Illinois is cracking down on mobile device usage while driving. Starting Monday all mobile device usage while driving will result in a moving violation citation.
Drivers were previously issued a warning on their first offense and a non-moving violation ticket on all future offenses. Under the new law, three violations results in automatic license suspension.
Bloomington Police spokesperson John Fermon said that includes any use of an electronic device—even picking up your phone to change the song.
“If you start the navigation system, you can’t touch it while you’re driving,” Fermon said. “So basically if you’ve got your cell phone mounted how most people do in their air vents, that’s fine, that’s acceptable. You just can’t touch it or be using it while you’re driving.”
Fermon said any Bluetooth or hands-free GPS and calling uses are still fair game, but drivers under the age of 19 cannot use cellphones while driving at all.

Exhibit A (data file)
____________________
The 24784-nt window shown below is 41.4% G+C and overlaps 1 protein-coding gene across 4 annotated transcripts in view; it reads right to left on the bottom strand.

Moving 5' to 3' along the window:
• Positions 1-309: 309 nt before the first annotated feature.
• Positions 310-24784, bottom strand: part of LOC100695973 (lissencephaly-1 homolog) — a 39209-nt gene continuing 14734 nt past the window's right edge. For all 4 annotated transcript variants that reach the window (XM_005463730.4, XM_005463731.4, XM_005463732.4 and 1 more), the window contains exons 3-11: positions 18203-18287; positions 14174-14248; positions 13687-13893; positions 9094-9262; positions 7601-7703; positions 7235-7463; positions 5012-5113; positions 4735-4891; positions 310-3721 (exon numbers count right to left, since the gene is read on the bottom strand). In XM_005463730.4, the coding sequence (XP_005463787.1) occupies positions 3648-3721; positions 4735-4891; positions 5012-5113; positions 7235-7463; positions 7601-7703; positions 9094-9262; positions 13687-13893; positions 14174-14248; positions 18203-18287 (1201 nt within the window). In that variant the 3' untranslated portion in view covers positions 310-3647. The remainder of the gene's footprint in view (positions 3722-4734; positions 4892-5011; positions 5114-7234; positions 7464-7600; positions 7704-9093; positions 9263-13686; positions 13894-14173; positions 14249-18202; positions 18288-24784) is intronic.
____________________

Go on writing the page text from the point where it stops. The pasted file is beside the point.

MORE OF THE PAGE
Normal Police Chief Rick Bleichner said his department gives out on average 100 citations for unlawful use of a cell phone every month. He calls it one of the leading causes of crashes.
“It could be a cellphone, it could be a tablet,” he clarified. “It’s any handheld wireless device barring something that would be specifically for GPS.”
Bleichner said if drivers need to use a device while driving, they should pull over and put the car in neutral or park to avoid a citation.
The first offense carries with it a fine of up to $75, $100 for the second, $125 for the third, and $150 for all future offenses.
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